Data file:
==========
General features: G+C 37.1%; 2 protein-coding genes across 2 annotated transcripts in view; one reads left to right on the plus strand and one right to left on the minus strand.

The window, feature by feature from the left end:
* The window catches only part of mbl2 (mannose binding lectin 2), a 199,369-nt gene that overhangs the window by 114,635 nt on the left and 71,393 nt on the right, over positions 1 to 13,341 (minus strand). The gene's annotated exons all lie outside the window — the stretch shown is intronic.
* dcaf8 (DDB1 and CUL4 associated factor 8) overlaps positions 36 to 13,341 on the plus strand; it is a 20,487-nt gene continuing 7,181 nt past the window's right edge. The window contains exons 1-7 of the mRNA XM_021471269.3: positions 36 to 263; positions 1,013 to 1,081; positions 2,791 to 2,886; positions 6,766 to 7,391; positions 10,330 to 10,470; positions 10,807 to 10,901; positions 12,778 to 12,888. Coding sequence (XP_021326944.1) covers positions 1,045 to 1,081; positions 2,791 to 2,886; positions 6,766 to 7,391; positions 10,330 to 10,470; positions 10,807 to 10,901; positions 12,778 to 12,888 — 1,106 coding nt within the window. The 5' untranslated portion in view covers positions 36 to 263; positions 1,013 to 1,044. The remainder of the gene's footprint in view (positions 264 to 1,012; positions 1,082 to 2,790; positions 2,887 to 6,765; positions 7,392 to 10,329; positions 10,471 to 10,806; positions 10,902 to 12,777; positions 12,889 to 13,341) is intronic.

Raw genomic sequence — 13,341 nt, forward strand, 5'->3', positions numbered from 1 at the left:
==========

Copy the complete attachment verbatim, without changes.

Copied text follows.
General features: G+C 37.1%; 2 protein-coding genes across 2 annotated transcripts in view; one reads left to right on the plus strand and one right to left on the minus strand.

The window, feature by feature from the left end:
* The window catches only part of mbl2 (mannose binding lectin 2), a 199,369-nt gene that overhangs the window by 114,635 nt on the left and 71,393 nt on the right, over positions 1 to 13,341 (minus strand). The gene's annotated exons all lie outside the window — the stretch shown is intronic.
* dcaf8 (DDB1 and CUL4 associated factor 8) overlaps positions 36 to 13,341 on the plus strand; it is a 20,487-nt gene continuing 7,181 nt past the window's right edge. The window contains exons 1-7 of the mRNA XM_021471269.3: positions 36 to 263; positions 1,013 to 1,081; positions 2,791 to 2,886; positions 6,766 to 7,391; positions 10,330 to 10,470; positions 10,807 to 10,901; positions 12,778 to 12,888. Coding sequence (XP_021326944.1) covers positions 1,045 to 1,081; positions 2,791 to 2,886; positions 6,766 to 7,391; positions 10,330 to 10,470; positions 10,807 to 10,901; positions 12,778 to 12,888 — 1,106 coding nt within the window. The 5' untranslated portion in view covers positions 36 to 263; positions 1,013 to 1,044. The remainder of the gene's footprint in view (positions 264 to 1,012; positions 1,082 to 2,790; positions 2,887 to 6,765; positions 7,392 to 10,329; positions 10,471 to 10,806; positions 10,902 to 12,777; positions 12,889 to 13,341) is intronic.

Raw genomic sequence — 13,341 nt, forward strand, 5'->3', positions numbered from 1 at the left: